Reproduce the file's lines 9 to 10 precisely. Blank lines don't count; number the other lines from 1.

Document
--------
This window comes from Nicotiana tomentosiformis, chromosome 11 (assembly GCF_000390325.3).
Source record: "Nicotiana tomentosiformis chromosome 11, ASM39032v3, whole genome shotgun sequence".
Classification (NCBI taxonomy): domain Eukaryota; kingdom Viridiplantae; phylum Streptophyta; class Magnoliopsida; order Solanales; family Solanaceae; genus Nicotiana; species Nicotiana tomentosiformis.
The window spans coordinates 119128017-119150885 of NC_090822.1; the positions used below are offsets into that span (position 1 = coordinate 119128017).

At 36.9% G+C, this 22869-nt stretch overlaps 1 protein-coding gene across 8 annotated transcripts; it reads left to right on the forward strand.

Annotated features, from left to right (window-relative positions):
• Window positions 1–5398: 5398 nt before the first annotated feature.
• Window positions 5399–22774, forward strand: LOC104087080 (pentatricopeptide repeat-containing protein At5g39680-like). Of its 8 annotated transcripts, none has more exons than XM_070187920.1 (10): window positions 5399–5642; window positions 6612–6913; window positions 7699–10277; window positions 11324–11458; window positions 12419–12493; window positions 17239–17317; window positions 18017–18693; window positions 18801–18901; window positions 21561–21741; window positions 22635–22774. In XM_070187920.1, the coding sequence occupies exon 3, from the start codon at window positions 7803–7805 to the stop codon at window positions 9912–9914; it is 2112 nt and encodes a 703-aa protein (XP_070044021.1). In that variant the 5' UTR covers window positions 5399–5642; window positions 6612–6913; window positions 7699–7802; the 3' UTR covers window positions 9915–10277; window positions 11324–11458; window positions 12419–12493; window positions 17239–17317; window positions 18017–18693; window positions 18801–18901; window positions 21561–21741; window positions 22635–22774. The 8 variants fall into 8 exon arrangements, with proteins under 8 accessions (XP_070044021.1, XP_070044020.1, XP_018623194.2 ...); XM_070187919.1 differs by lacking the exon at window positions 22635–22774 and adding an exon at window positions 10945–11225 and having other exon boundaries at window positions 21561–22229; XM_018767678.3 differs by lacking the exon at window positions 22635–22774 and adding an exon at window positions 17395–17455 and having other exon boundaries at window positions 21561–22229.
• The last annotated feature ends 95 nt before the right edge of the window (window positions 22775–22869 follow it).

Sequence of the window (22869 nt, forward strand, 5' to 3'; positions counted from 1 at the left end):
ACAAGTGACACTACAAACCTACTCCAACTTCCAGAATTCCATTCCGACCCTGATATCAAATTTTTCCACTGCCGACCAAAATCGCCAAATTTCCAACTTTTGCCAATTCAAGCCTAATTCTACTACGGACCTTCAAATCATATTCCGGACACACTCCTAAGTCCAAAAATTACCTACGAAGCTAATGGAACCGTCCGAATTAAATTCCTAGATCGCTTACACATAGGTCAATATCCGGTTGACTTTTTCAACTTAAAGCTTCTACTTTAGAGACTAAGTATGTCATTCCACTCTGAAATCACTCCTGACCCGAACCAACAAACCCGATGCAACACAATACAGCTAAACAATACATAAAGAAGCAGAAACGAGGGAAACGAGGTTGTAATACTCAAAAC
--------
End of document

• The last annotated feature ends 95 nt before the right edge of the window (window positions 22775–22869 follow it).

Sequence of the window (22869 nt, forward strand, 5' to 3'; positions counted from 1 at the left end):